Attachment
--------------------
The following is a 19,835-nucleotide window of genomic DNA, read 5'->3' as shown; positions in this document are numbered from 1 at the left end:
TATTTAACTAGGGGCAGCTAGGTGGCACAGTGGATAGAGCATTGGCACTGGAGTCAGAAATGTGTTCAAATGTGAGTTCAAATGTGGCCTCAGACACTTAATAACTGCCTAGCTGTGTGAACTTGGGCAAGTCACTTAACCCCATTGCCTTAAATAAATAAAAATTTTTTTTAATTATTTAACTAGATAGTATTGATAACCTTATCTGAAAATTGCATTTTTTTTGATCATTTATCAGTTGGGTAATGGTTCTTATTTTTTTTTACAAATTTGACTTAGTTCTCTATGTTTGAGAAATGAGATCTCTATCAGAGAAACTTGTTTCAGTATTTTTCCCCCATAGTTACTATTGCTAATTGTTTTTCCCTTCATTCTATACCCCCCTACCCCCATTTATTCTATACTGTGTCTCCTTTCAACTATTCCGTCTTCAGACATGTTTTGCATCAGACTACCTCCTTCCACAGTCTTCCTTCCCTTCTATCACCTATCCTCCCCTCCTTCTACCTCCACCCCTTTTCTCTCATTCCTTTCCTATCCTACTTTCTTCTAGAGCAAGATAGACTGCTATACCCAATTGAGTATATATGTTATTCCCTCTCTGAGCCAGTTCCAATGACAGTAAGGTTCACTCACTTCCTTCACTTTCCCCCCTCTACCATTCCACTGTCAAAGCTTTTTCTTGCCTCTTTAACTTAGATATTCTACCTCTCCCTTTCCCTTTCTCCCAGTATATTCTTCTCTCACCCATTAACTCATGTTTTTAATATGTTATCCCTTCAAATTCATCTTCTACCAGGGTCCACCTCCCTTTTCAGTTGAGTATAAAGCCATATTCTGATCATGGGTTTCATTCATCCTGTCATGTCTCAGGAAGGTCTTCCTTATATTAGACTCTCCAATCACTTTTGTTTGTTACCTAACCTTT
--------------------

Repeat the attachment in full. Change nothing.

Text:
The following is a 19,835-nucleotide window of genomic DNA, read 5'->3' as shown; positions in this document are numbered from 1 at the left end:
TATTTAACTAGGGGCAGCTAGGTGGCACAGTGGATAGAGCATTGGCACTGGAGTCAGAAATGTGTTCAAATGTGAGTTCAAATGTGGCCTCAGACACTTAATAACTGCCTAGCTGTGTGAACTTGGGCAAGTCACTTAACCCCATTGCCTTAAATAAATAAAAATTTTTTTTAATTATTTAACTAGATAGTATTGATAACCTTATCTGAAAATTGCATTTTTTTTGATCATTTATCAGTTGGGTAATGGTTCTTATTTTTTTTTACAAATTTGACTTAGTTCTCTATGTTTGAGAAATGAGATCTCTATCAGAGAAACTTGTTTCAGTATTTTTCCCCCATAGTTACTATTGCTAATTGTTTTTCCCTTCATTCTATACCCCCCTACCCCCATTTATTCTATACTGTGTCTCCTTTCAACTATTCCGTCTTCAGACATGTTTTGCATCAGACTACCTCCTTCCACAGTCTTCCTTCCCTTCTATCACCTATCCTCCCCTCCTTCTACCTCCACCCCTTTTCTCTCATTCCTTTCCTATCCTACTTTCTTCTAGAGCAAGATAGACTGCTATACCCAATTGAGTATATATGTTATTCCCTCTCTGAGCCAGTTCCAATGACAGTAAGGTTCACTCACTTCCTTCACTTTCCCCCCTCTACCATTCCACTGTCAAAGCTTTTTCTTGCCTCTTTAACTTAGATATTCTACCTCTCCCTTTCCCTTTCTCCCAGTATATTCTTCTCTCACCCATTAACTCATGTTTTTAATATGTTATCCCTTCAAATTCATCTTCTACCAGGGTCCACCTCCCTTTTCAGTTGAGTATAAAGCCATATTCTGATCATGGGTTTCATTCATCCTGTCATGTCTCAGGAAGGTCTTCCTTATATTAGACTCTCCAATCACTTTTGTTTGTTACCTAACCTTT